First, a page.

Broadcast Engineering was recently privy to a series of secret tests on the latest improvements to 8-VSB chips for mobile reception. These new chips have been specifically designed to improve the capture and display of 8-VSB signals in mobile environments. Let's look at just a couple of the test results. (Glossary of terms below.)
The first mobile reception test was designed to measure the Barrington Angular Reception Factor (BARF) constant. A human reception model, shown here, was used to avoid any metal reflections from the automobile. The subject engineer was loaded with about 42 pounds of electronics and wore a head-mounted antenna to minimize body shielding. This was required to minimize the constant Zenith BARF noise.
The test subject then walked a 16:9 grid pattern and at each crosspoint a series of tests were conducted and results logged. The images were displayed on a new portable TV set displaying FFHD images.
The first video test focused on measuring the Circular Radiation and Polarization (CRAP) factor. This analysis looks at how effective reception is when the person or vehicle is moving in a clockwise direction. The same test is useful when the receiver moves counterclockwise, but that wasn't measured in these tests. The results were as expected. On the CRAP scale of 1 to 10, the new ATSC improvements rated a strong 10.
Unfortunately, the electric component of the magnetic sinusoidal waveform was often absent. This meant that the CRADT measurement went off the scale. At these locations, the engineer was instructed to apply first the HYB correction mode for 30 seconds. If that didn't improve the reception, the HAP correction mode was applied for 60 seconds. Unfortunately, these corrections seldom worked. These test locations were identified on the test grid as CRADT 1 through 22.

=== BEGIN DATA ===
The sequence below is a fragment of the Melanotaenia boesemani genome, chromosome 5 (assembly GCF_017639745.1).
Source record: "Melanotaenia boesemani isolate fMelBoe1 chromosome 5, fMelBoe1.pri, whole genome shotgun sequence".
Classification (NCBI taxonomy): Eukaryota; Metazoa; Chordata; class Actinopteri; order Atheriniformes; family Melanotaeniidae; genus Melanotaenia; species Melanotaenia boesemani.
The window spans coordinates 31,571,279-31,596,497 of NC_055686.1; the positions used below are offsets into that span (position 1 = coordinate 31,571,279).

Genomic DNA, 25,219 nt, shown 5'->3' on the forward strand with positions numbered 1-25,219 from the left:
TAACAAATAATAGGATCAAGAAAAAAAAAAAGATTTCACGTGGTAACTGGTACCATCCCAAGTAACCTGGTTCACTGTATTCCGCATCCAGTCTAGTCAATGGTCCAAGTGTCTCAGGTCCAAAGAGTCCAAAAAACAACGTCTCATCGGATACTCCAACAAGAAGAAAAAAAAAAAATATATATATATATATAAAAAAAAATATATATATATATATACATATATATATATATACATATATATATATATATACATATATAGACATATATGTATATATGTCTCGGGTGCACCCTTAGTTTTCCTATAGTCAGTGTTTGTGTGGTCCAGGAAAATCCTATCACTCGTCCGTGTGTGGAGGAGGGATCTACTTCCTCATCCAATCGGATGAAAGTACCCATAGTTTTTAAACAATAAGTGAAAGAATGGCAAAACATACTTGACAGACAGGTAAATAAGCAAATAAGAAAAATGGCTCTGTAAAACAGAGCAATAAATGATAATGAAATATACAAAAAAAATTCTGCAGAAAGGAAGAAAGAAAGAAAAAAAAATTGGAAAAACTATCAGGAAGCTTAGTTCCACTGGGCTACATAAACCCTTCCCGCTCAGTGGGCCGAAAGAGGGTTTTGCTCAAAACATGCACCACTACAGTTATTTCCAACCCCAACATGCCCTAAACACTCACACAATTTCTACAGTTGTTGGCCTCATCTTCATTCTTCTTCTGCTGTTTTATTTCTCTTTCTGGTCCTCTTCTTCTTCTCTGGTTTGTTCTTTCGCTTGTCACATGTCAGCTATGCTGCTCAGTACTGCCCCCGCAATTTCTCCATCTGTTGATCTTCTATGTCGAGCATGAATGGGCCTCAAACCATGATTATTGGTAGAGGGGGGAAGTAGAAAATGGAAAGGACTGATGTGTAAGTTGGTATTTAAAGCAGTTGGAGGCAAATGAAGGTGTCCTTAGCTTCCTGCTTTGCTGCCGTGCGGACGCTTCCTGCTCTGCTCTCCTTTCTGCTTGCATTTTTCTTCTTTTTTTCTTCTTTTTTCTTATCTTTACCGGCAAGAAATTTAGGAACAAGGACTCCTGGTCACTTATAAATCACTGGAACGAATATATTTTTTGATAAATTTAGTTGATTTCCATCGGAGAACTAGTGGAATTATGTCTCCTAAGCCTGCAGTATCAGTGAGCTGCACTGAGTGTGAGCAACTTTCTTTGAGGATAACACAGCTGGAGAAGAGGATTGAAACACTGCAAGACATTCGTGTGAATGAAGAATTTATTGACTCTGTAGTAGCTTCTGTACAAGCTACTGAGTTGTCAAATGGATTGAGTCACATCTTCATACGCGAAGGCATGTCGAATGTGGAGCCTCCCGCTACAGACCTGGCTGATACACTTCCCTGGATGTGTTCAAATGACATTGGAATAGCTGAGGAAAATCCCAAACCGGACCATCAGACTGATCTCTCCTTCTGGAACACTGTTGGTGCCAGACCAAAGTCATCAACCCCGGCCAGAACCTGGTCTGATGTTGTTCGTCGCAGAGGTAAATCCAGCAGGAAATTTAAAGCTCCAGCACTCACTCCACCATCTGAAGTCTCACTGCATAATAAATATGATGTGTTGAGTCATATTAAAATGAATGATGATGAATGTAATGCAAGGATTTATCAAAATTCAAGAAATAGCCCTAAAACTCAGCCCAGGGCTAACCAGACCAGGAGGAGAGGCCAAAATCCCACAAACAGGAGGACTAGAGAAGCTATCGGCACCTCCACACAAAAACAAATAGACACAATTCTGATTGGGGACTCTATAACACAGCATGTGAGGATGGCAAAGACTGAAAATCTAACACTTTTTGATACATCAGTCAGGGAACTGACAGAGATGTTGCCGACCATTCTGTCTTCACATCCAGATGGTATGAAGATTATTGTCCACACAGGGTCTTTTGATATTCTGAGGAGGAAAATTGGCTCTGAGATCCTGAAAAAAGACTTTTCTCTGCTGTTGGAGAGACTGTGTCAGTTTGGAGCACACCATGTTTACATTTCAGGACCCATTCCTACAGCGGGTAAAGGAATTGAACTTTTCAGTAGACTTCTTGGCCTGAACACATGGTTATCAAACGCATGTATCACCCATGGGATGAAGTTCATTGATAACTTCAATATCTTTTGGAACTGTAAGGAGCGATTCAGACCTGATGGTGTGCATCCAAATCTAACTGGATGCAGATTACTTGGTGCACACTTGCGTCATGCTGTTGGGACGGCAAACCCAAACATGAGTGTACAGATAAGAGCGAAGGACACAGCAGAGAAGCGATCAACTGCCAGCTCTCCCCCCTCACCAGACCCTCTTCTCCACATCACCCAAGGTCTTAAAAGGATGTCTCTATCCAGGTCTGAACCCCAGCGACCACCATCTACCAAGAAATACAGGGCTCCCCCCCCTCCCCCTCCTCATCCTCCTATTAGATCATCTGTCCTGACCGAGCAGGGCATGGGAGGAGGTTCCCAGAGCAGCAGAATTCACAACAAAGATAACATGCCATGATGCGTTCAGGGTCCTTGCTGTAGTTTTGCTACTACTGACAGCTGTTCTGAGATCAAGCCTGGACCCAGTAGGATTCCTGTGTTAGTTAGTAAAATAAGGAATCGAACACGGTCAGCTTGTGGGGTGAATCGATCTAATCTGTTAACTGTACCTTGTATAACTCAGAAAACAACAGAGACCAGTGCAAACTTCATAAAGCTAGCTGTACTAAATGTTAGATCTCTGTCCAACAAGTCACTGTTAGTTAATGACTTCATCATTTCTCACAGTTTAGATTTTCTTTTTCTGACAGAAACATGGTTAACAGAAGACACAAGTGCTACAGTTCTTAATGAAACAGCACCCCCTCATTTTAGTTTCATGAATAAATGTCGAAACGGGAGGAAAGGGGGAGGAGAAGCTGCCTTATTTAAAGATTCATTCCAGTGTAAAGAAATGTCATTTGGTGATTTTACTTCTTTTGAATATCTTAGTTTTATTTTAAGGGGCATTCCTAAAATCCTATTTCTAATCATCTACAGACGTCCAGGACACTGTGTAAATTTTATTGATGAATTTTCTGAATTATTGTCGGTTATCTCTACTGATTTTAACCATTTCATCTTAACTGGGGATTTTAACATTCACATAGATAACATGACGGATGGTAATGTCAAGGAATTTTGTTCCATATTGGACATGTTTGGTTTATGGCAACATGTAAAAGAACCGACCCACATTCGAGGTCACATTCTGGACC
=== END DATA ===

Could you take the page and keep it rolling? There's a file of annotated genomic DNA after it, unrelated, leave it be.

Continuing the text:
Because of the high number of CRADT results, a second round of tests was conducted. These tests were restructured to just measure CEGADS, sometimes called “C-GADS.” Researchers felt that this was probably going to be a bottom-line performance measurement anyway, so identifying it early might prove beneficial.
Test results, while encouraging in flat-plain environments like parking lots, were less so anywhere near a building, tree, light pole or moving dog. Also, as the subject walked clockwise around the grid, the FFHD image was visible, but it also rotated clockwise. The only way the image could be stabilized was by walking counterclockwise around the grid. Finally, if the test subject passed near any building or car, the CRAP hit the fan and even FFHD was unviewable.
We are awaiting a new round of tests to be conducted just after the NAB convention.
Barrington Angular Reception Factor (BARF)
Fox-Fake HD (480 line) (FFHD)
Circular Radiation Angular Polarization (CRAP)
Can't Receive A Damn Thing (CRADT)
Hold Your Breath (HYB)
Hope And Pray (HAP)
Can't Even Get A Digital Signal (CEGADS)
I hope readers enjoyed my April Fool's story.